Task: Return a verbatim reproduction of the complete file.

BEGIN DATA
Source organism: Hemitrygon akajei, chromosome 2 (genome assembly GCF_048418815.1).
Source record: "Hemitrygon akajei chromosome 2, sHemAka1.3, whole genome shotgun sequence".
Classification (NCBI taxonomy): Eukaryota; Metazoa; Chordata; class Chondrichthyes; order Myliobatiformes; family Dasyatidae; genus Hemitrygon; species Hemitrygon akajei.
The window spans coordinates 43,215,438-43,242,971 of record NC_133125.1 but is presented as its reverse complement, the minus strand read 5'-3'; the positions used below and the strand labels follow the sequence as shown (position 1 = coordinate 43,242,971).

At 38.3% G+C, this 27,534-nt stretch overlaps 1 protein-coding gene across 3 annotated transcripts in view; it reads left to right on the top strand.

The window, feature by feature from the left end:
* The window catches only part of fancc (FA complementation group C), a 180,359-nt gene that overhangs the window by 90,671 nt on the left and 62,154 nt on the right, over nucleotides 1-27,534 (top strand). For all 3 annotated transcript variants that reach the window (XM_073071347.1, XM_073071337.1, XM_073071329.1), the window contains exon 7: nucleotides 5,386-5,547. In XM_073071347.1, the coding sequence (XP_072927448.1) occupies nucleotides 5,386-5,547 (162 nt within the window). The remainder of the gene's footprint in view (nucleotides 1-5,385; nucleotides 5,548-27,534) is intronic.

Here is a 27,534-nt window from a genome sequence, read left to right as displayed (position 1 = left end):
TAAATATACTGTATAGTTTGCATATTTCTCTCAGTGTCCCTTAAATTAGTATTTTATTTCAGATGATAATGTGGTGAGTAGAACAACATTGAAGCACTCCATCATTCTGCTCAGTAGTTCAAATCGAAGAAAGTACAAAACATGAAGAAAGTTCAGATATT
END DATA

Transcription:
Source organism: Hemitrygon akajei, chromosome 2 (genome assembly GCF_048418815.1).
Source record: "Hemitrygon akajei chromosome 2, sHemAka1.3, whole genome shotgun sequence".
Classification (NCBI taxonomy): Eukaryota; Metazoa; Chordata; class Chondrichthyes; order Myliobatiformes; family Dasyatidae; genus Hemitrygon; species Hemitrygon akajei.
The window spans coordinates 43,215,438-43,242,971 of record NC_133125.1 but is presented as its reverse complement, the minus strand read 5'-3'; the positions used below and the strand labels follow the sequence as shown (position 1 = coordinate 43,242,971).

At 38.3% G+C, this 27,534-nt stretch overlaps 1 protein-coding gene across 3 annotated transcripts in view; it reads left to right on the top strand.

The window, feature by feature from the left end:
* The window catches only part of fancc (FA complementation group C), a 180,359-nt gene that overhangs the window by 90,671 nt on the left and 62,154 nt on the right, over nucleotides 1-27,534 (top strand). For all 3 annotated transcript variants that reach the window (XM_073071347.1, XM_073071337.1, XM_073071329.1), the window contains exon 7: nucleotides 5,386-5,547. In XM_073071347.1, the coding sequence (XP_072927448.1) occupies nucleotides 5,386-5,547 (162 nt within the window). The remainder of the gene's footprint in view (nucleotides 1-5,385; nucleotides 5,548-27,534) is intronic.

Here is a 27,534-nt window from a genome sequence, read left to right as displayed (position 1 = left end):
TAAATATACTGTATAGTTTGCATATTTCTCTCAGTGTCCCTTAAATTAGTATTTTATTTCAGATGATAATGTGGTGAGTAGAACAACATTGAAGCACTCCATCATTCTGCTCAGTAGTTCAAATCGAAGAAAGTACAAAACATGAAGAAAGTTCAGATATT